This is the case, for example, with programming for children. Pakistan has done very little work in this department, and the handful of children’s channels that are beamed by most cable networks across the country overwhelmingly broadcast non-Pakistani programming.
One particular cartoon character has apparently proved very popular given that the channel airs several episodes back to back during most afternoons, which is children’s television viewing time.
The hero is immensely strong, a champion of the weak, and when not defeating villains he is generally found playing cricket, sitting with his friends under the village tree or sneaking ladoos from various kitchens. I believe he is as popular here as he is in the country of his origin, India.
Those worrying about impressionable teenage minds being polluted by adult-oriented American or Indian or any other fare might also want to look into what their five-year-olds are watching, for our hero has friends amongst the gods and there is a very discernible ideology and education being disseminated. All of it is clean, above board and imminently suitable for children, but what it definitely is not is Pakistani.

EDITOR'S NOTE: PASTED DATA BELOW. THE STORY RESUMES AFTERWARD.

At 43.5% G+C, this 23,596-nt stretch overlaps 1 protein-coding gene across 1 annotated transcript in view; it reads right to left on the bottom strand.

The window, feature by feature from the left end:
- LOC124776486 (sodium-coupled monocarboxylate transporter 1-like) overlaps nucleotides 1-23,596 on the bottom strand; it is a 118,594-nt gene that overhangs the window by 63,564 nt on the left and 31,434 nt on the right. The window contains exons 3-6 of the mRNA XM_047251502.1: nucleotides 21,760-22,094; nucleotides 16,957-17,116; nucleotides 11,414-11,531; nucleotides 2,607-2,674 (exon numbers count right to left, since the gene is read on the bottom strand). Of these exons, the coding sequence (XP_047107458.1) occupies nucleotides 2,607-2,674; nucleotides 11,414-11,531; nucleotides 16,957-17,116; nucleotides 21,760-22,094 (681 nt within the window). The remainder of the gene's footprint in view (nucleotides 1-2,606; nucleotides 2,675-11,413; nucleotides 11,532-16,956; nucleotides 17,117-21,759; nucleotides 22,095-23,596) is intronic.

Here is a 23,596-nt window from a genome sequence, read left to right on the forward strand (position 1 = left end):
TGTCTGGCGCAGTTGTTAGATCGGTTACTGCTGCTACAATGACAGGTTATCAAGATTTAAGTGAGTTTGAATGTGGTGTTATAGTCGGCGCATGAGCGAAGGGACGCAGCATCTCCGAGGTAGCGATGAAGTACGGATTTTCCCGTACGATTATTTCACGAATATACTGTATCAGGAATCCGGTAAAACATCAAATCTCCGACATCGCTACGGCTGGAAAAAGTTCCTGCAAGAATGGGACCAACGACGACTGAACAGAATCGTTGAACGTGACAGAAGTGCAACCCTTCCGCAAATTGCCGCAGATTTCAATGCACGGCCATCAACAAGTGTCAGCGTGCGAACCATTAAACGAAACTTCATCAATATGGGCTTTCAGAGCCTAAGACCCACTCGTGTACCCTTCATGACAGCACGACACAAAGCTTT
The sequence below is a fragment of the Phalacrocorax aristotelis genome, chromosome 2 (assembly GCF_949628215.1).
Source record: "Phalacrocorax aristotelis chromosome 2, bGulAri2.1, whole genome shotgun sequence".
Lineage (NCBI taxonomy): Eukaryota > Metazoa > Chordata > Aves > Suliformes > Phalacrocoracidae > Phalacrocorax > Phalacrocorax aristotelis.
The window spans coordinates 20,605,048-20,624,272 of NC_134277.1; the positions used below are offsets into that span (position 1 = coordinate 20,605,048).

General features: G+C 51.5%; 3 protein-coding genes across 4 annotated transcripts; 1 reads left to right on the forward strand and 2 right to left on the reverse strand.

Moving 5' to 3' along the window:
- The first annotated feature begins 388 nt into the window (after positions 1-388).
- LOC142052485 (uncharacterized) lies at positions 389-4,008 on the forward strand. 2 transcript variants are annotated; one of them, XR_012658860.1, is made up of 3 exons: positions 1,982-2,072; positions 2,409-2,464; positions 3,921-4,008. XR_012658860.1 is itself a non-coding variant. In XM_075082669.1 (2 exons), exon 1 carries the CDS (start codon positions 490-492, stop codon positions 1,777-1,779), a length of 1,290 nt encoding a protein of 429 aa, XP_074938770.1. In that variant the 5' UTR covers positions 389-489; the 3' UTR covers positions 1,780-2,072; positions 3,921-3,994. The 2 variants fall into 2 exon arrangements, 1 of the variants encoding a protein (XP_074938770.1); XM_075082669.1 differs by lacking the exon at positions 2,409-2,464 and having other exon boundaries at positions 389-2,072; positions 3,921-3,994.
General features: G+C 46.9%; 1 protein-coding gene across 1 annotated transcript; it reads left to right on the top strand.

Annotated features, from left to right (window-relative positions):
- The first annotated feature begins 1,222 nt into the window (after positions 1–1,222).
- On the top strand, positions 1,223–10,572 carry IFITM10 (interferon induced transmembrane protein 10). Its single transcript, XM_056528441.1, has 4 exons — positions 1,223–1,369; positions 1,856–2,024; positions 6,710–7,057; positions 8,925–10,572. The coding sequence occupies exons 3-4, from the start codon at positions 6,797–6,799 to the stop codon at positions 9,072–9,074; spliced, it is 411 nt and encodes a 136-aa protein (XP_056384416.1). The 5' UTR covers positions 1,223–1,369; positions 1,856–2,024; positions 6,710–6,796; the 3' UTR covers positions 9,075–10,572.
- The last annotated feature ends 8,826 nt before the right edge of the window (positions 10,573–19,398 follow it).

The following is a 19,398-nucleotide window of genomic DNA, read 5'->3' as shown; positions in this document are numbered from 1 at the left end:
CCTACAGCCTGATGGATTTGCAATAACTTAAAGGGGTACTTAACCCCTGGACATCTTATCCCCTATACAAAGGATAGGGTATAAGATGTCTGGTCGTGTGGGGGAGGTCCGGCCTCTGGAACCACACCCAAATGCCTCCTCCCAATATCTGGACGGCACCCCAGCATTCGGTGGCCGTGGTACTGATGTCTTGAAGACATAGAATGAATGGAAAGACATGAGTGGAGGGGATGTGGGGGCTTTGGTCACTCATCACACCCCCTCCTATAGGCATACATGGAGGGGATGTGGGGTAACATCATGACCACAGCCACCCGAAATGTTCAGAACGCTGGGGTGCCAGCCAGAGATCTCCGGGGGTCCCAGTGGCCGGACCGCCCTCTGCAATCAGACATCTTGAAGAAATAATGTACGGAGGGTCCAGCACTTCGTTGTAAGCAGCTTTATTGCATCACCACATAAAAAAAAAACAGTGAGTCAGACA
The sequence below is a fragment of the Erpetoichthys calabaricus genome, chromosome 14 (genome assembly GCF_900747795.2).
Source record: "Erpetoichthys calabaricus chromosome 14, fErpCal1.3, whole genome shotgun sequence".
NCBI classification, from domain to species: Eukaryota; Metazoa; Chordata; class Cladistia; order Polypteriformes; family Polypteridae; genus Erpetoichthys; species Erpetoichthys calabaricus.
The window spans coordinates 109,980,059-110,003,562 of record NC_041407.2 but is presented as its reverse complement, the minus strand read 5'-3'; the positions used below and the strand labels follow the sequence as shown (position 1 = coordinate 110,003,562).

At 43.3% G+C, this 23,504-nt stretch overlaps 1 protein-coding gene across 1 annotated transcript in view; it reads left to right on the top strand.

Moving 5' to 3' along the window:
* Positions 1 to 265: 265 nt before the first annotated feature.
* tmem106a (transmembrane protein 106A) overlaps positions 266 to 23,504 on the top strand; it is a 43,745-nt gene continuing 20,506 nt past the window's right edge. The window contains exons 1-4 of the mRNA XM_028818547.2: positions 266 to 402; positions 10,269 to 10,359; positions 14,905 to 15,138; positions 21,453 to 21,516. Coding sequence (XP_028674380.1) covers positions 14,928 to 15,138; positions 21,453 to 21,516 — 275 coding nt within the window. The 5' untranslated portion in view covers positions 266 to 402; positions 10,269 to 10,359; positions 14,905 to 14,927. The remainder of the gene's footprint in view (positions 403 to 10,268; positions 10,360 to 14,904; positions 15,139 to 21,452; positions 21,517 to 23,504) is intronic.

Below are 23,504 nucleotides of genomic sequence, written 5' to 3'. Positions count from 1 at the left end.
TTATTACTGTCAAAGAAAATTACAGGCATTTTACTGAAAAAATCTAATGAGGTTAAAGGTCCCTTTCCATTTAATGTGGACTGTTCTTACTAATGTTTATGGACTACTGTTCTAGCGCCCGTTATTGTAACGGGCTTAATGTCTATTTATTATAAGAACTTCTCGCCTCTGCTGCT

The only truly effective way of resisting foreign cultural products’ popularity in the domestic market is by providing plenty of quality local alternatives.
People the world over choose their diversion on the basis of quality and availability. Once these factors have been addressed, people tend to choose that which resonates with them, which is familiar.
In other words, a Pakistani child would prefer to watch a show or a cartoon that is in his language, and that uses a setting and symbols that is accessible. Where the effort has been made, it has been successful; few television-viewing children in this country would be unfamiliar with the name of Captain Safeguard, for example. But lacking more such choices, Ben 10 or Chota Bheem rule the roost.
And for this reason, those who want to protect Pakistani culture and Pakistani minds from being sullied by foreign influences would do well to start demanding that more emphasis be laid on training and providing opportunities for musicians and actors, theatre directors and screenwriters, dramatists and dancers.
The more that are trained and sent out to do their thing, the more we’ll be in a position to experiment with and expand the contours of — in fact celebrate — our own culture. Again, where the effort has been made, it has been successful to the point of people choosing it over other options. Coke Studio has proved that.
Arguing for shutting out other options is easy. So is raising one’s voice in defence of the local cultural cocktail. Harder but far more beneficial is lobbying for the creation of opportunities and an environment that would give Pakistanis not just a reason to take pride in their nationality, but also opportunities to explore and understand it.
The writer is a member of staff.